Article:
A “very strong” typhoon in the Pacific Ocean has prompted weather authorities to issue warnings for high waves, flooding and landslides in areas including those struck by disastrous flooding earlier this year.
Typhoon Jebi, the 21st storm of the season, is packing winds of up to 252 kph (156 mph) and had a barometric pressure of 935 hectopascals as of 3 p.m. Sunday, according to the Meteorological Agency.
It is expected to hit Honshu on Tuesday, the agency said.
“Maintaining its very strong power, the typhoon is forecast to approach western and eastern Japan,” the agency said.
Jebi’s projected path appears to cover the Chugoku region, where record rainfall in July unleashed flooding and landslides that killed around 220 people, marking Japan’s worst weather-related disaster in decades. The region comprises Hiroshima, Okayama, Shimane, Tottori, and Yamaguchi prefectures.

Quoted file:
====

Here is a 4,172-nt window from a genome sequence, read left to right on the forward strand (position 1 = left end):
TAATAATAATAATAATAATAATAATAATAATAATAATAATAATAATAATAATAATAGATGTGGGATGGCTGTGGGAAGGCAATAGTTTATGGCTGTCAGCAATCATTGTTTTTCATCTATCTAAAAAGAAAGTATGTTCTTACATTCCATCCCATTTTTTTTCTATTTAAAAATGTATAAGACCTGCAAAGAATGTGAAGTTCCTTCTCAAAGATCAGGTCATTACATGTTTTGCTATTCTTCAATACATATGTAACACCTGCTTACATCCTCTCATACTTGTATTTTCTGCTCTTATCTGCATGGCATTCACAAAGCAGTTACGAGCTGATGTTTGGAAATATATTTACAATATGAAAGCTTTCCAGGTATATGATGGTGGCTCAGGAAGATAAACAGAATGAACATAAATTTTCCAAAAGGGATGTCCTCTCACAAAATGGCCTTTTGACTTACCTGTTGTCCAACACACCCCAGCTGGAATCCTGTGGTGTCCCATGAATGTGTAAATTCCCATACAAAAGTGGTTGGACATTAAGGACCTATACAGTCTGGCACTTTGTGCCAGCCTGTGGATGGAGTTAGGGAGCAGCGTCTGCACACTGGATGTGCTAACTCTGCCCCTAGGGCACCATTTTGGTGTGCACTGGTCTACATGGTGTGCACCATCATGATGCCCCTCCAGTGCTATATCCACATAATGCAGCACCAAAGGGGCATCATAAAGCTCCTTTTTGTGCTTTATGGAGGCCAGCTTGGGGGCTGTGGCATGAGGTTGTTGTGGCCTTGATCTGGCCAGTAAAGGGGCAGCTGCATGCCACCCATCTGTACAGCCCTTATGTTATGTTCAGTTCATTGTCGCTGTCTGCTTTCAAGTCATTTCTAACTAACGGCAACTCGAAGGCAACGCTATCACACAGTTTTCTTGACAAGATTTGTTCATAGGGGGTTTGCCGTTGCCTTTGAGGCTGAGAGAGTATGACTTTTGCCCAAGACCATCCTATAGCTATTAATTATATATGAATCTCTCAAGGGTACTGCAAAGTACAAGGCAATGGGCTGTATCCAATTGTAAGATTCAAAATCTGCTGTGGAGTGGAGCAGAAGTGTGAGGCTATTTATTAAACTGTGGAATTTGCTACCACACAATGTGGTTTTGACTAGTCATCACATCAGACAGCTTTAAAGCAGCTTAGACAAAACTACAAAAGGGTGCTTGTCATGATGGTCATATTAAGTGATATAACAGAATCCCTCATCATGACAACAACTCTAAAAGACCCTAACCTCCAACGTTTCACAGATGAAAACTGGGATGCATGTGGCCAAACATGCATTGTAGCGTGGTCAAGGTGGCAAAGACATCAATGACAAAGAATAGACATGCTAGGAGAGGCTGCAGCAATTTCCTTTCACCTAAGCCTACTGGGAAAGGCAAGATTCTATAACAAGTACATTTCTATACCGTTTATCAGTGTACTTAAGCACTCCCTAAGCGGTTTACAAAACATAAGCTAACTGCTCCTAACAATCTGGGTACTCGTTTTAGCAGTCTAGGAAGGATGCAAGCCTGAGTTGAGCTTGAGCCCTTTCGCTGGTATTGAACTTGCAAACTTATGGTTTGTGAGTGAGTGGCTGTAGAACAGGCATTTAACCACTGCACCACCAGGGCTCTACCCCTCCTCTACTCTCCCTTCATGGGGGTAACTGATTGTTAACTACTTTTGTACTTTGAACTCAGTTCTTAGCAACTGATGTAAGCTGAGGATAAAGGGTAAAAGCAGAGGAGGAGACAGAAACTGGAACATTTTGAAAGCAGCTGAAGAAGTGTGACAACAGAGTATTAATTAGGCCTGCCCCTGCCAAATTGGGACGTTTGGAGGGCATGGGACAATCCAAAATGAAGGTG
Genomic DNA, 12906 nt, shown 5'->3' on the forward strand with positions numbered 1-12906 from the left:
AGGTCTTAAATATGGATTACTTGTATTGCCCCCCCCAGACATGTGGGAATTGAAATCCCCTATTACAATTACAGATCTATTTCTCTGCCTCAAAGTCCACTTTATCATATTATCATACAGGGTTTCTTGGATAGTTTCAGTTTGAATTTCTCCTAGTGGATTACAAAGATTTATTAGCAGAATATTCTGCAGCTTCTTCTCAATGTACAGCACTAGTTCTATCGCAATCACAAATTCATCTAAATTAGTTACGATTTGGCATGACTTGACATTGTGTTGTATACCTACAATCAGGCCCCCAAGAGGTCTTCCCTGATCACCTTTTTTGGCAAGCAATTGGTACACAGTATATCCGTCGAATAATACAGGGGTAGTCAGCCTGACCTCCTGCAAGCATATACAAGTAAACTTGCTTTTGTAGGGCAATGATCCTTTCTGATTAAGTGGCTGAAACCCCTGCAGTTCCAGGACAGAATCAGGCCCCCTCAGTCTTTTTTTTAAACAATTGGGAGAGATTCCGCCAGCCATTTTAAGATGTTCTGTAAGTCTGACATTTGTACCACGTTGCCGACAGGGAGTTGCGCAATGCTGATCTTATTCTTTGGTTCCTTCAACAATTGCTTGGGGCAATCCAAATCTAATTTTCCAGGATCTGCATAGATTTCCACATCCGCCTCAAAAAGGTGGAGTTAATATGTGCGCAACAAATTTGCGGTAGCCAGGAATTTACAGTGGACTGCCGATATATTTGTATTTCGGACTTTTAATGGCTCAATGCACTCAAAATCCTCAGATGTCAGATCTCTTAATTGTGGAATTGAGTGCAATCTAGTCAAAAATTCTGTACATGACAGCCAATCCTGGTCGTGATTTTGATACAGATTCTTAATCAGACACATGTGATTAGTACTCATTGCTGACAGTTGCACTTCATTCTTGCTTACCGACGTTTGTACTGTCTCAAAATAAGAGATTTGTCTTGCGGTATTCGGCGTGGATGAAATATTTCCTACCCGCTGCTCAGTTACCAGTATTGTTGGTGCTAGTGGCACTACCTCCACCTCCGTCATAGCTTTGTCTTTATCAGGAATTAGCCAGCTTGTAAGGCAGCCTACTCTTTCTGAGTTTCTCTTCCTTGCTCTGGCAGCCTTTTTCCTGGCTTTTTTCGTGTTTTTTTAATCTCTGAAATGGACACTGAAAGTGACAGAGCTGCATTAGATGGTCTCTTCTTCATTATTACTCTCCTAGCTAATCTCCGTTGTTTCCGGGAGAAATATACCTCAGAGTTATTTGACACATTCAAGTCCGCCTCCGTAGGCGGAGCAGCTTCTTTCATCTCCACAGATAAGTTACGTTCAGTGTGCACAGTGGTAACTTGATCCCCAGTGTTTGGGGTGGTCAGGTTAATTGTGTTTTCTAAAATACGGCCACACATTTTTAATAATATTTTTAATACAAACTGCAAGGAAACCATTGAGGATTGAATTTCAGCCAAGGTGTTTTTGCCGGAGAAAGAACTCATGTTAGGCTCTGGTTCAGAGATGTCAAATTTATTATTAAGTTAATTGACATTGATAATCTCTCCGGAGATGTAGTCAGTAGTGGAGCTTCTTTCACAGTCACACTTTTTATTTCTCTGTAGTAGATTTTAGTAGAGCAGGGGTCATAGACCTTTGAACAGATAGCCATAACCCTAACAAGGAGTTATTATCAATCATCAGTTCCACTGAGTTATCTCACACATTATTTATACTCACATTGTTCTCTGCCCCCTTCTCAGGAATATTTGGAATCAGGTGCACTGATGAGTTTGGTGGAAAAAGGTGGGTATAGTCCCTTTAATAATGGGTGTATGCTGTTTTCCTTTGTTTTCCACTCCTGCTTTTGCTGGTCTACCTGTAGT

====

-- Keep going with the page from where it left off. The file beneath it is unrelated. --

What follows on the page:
Local media said the typhoon, which is still hundreds of kilometers away in the Pacific, could be the strongest storm to hit the nation this year.
The Meteorological Agency urged residents in the western and eastern regions to prepare for high waves, landslides and floods. The storm comes as some 27,000 people in Nagato, Yamaguchi Prefecture, were temporarily ordered to evacuate Saturday due to torrential rain.
Japan is regularly struck by major storm systems during the summer and autumn. Jebi would follow Typhoon Cimaron, which made landfall on Aug. 23 and disrupted transport but went easy on injuries and property damage.
More rain might be welcome in other parts of Japan, which has also been sweating through a deadly heat wave.